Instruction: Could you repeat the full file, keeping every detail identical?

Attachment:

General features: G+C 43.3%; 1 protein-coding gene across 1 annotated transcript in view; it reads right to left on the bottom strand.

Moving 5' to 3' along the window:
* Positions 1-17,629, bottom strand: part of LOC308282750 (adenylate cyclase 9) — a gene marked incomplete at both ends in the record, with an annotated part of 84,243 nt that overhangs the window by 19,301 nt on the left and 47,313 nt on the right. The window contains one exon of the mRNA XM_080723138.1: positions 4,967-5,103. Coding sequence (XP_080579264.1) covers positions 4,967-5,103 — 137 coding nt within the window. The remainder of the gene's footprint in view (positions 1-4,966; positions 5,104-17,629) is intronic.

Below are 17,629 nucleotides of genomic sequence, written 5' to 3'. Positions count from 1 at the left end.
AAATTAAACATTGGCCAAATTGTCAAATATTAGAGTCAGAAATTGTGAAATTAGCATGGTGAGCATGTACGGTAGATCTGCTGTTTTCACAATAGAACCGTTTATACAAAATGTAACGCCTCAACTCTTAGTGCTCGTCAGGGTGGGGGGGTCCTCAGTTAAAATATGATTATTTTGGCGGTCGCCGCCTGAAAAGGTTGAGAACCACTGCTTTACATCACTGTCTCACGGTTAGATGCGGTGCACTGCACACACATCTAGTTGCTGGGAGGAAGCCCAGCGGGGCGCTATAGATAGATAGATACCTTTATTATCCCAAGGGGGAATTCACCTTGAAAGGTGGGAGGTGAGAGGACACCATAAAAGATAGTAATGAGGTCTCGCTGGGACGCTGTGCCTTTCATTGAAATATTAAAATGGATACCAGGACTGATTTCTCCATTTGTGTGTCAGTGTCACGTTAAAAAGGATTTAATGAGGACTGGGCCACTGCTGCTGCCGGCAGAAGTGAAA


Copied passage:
General features: G+C 43.3%; 1 protein-coding gene across 1 annotated transcript in view; it reads right to left on the bottom strand.

Moving 5' to 3' along the window:
* Positions 1-17,629, bottom strand: part of LOC308282750 (adenylate cyclase 9) — a gene marked incomplete at both ends in the record, with an annotated part of 84,243 nt that overhangs the window by 19,301 nt on the left and 47,313 nt on the right. The window contains one exon of the mRNA XM_080723138.1: positions 4,967-5,103. Coding sequence (XP_080579264.1) covers positions 4,967-5,103 — 137 coding nt within the window. The remainder of the gene's footprint in view (positions 1-4,966; positions 5,104-17,629) is intronic.

Below are 17,629 nucleotides of genomic sequence, written 5' to 3'. Positions count from 1 at the left end.
AAATTAAACATTGGCCAAATTGTCAAATATTAGAGTCAGAAATTGTGAAATTAGCATGGTGAGCATGTACGGTAGATCTGCTGTTTTCACAATAGAACCGTTTATACAAAATGTAACGCCTCAACTCTTAGTGCTCGTCAGGGTGGGGGGGTCCTCAGTTAAAATATGATTATTTTGGCGGTCGCCGCCTGAAAAGGTTGAGAACCACTGCTTTACATCACTGTCTCACGGTTAGATGCGGTGCACTGCACACACATCTAGTTGCTGGGAGGAAGCCCAGCGGGGCGCTATAGATAGATAGATACCTTTATTATCCCAAGGGGGAATTCACCTTGAAAGGTGGGAGGTGAGAGGACACCATAAAAGATAGTAATGAGGTCTCGCTGGGACGCTGTGCCTTTCATTGAAATATTAAAATGGATACCAGGACTGATTTCTCCATTTGTGTGTCAGTGTCACGTTAAAAAGGATTTAATGAGGACTGGGCCACTGCTGCTGCCGGCAGAAGTGAAA